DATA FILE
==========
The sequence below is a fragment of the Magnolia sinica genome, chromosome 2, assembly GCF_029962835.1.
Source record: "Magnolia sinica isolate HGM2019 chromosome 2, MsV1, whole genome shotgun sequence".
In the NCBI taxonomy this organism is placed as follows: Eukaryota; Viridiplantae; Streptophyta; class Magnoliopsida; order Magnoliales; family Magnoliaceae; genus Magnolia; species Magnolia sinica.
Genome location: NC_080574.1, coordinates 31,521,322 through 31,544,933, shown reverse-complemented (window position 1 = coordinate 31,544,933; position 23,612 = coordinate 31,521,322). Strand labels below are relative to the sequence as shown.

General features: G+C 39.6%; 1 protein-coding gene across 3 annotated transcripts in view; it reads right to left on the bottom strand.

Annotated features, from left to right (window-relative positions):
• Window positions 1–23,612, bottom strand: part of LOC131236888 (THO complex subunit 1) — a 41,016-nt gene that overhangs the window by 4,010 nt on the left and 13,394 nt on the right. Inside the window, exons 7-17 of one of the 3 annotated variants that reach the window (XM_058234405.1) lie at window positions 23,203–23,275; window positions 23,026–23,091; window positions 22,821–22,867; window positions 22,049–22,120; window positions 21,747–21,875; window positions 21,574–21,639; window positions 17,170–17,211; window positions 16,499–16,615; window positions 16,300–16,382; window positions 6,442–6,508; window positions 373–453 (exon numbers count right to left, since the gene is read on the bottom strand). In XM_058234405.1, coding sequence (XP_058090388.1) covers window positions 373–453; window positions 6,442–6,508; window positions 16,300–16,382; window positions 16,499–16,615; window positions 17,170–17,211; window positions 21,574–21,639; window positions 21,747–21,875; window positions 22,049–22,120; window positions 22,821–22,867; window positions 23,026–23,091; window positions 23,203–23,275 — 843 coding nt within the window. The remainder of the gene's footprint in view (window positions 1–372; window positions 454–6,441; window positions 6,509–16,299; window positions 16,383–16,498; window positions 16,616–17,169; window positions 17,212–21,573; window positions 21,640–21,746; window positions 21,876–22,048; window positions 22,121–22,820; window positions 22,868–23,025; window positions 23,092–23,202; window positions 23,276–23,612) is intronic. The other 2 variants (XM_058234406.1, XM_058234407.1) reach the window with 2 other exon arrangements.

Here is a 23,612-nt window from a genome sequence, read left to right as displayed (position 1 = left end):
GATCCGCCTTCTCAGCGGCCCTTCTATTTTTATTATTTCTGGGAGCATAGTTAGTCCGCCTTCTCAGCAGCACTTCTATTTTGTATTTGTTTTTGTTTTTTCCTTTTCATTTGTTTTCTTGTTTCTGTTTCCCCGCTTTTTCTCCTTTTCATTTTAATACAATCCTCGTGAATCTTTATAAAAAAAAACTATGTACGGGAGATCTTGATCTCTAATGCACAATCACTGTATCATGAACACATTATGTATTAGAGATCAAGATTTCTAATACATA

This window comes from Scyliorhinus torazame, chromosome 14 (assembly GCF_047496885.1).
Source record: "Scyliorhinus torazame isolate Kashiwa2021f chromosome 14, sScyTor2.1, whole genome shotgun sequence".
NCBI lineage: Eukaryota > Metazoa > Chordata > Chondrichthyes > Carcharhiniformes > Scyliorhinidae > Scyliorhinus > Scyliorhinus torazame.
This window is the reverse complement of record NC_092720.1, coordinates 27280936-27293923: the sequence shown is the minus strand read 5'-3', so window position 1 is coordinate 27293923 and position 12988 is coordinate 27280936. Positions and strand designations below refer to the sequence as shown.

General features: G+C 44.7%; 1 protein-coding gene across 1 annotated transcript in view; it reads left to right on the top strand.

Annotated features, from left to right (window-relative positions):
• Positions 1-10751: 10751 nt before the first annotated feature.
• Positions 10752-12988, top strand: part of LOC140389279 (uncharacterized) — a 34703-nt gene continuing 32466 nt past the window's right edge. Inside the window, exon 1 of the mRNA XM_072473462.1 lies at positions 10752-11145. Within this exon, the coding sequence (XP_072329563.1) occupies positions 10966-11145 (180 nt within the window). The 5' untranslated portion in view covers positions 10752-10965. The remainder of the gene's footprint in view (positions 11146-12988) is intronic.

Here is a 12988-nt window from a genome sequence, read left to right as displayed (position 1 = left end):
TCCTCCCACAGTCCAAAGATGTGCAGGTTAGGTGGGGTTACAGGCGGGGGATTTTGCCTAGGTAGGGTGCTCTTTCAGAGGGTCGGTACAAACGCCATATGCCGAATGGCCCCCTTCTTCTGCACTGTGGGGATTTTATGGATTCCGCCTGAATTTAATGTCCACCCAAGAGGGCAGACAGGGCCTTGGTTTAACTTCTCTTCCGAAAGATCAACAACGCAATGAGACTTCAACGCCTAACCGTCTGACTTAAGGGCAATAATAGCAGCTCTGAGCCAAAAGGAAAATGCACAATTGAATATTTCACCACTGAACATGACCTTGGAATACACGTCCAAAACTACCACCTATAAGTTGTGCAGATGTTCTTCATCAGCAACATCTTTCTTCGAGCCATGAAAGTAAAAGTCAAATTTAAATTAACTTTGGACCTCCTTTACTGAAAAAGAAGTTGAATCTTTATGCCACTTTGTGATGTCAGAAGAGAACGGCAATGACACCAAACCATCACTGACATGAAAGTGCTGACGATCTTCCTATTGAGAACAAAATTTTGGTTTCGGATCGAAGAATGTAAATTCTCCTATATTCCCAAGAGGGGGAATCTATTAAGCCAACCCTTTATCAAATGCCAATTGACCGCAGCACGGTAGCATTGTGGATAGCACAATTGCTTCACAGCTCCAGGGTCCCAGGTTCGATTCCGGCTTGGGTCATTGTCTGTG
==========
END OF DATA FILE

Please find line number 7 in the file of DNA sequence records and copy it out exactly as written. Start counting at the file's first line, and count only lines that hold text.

• Window positions 1–23,612, bottom strand: part of LOC131236888 (THO complex subunit 1) — a 41,016-nt gene that overhangs the window by 4,010 nt on the left and 13,394 nt on the right. Inside the window, exons 7-17 of one of the 3 annotated variants that reach the window (XM_058234405.1) lie at window positions 23,203–23,275; window positions 23,026–23,091; window positions 22,821–22,867; window positions 22,049–22,120; window positions 21,747–21,875; window positions 21,574–21,639; window positions 17,170–17,211; window positions 16,499–16,615; window positions 16,300–16,382; window positions 6,442–6,508; window positions 373–453 (exon numbers count right to left, since the gene is read on the bottom strand). In XM_058234405.1, coding sequence (XP_058090388.1) covers window positions 373–453; window positions 6,442–6,508; window positions 16,300–16,382; window positions 16,499–16,615; window positions 17,170–17,211; window positions 21,574–21,639; window positions 21,747–21,875; window positions 22,049–22,120; window positions 22,821–22,867; window positions 23,026–23,091; window positions 23,203–23,275 — 843 coding nt within the window. The remainder of the gene's footprint in view (window positions 1–372; window positions 454–6,441; window positions 6,509–16,299; window positions 16,383–16,498; window positions 16,616–17,169; window positions 17,212–21,573; window positions 21,640–21,746; window positions 21,876–22,048; window positions 22,121–22,820; window positions 22,868–23,025; window positions 23,092–23,202; window positions 23,276–23,612) is intronic. The other 2 variants (XM_058234406.1, XM_058234407.1) reach the window with 2 other exon arrangements.